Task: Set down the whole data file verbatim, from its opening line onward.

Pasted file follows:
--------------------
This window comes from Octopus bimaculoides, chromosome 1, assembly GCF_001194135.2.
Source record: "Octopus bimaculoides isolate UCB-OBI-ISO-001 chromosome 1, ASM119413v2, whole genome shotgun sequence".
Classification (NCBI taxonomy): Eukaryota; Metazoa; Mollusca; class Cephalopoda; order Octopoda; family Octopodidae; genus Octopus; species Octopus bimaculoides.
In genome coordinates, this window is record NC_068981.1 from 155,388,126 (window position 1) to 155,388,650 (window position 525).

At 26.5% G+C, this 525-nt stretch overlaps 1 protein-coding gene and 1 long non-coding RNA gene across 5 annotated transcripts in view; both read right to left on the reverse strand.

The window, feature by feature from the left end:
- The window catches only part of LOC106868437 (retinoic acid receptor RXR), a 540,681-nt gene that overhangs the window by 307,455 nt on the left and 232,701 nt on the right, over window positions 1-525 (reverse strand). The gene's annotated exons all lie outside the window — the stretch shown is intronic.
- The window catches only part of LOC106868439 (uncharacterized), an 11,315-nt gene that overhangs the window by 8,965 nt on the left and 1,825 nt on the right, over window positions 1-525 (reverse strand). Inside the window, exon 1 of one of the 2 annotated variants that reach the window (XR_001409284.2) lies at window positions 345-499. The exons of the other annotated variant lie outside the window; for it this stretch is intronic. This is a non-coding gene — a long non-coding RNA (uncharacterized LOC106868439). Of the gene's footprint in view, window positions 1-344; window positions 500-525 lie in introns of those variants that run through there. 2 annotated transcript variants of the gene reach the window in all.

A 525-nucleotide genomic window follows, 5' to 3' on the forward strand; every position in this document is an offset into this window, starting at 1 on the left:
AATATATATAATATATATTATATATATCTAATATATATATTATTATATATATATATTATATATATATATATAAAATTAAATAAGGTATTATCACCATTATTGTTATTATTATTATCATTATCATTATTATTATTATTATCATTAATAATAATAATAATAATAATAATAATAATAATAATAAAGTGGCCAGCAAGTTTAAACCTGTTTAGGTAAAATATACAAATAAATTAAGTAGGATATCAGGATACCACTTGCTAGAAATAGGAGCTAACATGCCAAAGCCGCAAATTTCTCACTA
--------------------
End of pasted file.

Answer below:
This window comes from Octopus bimaculoides, chromosome 1, assembly GCF_001194135.2.
Source record: "Octopus bimaculoides isolate UCB-OBI-ISO-001 chromosome 1, ASM119413v2, whole genome shotgun sequence".
Classification (NCBI taxonomy): Eukaryota; Metazoa; Mollusca; class Cephalopoda; order Octopoda; family Octopodidae; genus Octopus; species Octopus bimaculoides.
In genome coordinates, this window is record NC_068981.1 from 155,388,126 (window position 1) to 155,388,650 (window position 525).

At 26.5% G+C, this 525-nt stretch overlaps 1 protein-coding gene and 1 long non-coding RNA gene across 5 annotated transcripts in view; both read right to left on the reverse strand.

The window, feature by feature from the left end:
- The window catches only part of LOC106868437 (retinoic acid receptor RXR), a 540,681-nt gene that overhangs the window by 307,455 nt on the left and 232,701 nt on the right, over window positions 1-525 (reverse strand). The gene's annotated exons all lie outside the window — the stretch shown is intronic.
- The window catches only part of LOC106868439 (uncharacterized), an 11,315-nt gene that overhangs the window by 8,965 nt on the left and 1,825 nt on the right, over window positions 1-525 (reverse strand). Inside the window, exon 1 of one of the 2 annotated variants that reach the window (XR_001409284.2) lies at window positions 345-499. The exons of the other annotated variant lie outside the window; for it this stretch is intronic. This is a non-coding gene — a long non-coding RNA (uncharacterized LOC106868439). Of the gene's footprint in view, window positions 1-344; window positions 500-525 lie in introns of those variants that run through there. 2 annotated transcript variants of the gene reach the window in all.

A 525-nucleotide genomic window follows, 5' to 3' on the forward strand; every position in this document is an offset into this window, starting at 1 on the left:
AATATATATAATATATATTATATATATCTAATATATATATTATTATATATATATATTATATATATATATATAAAATTAAATAAGGTATTATCACCATTATTGTTATTATTATTATCATTATCATTATTATTATTATTATCATTAATAATAATAATAATAATAATAATAATAATAATAATAAAGTGGCCAGCAAGTTTAAACCTGTTTAGGTAAAATATACAAATAAATTAAGTAGGATATCAGGATACCACTTGCTAGAAATAGGAGCTAACATGCCAAAGCCGCAAATTTCTCACTA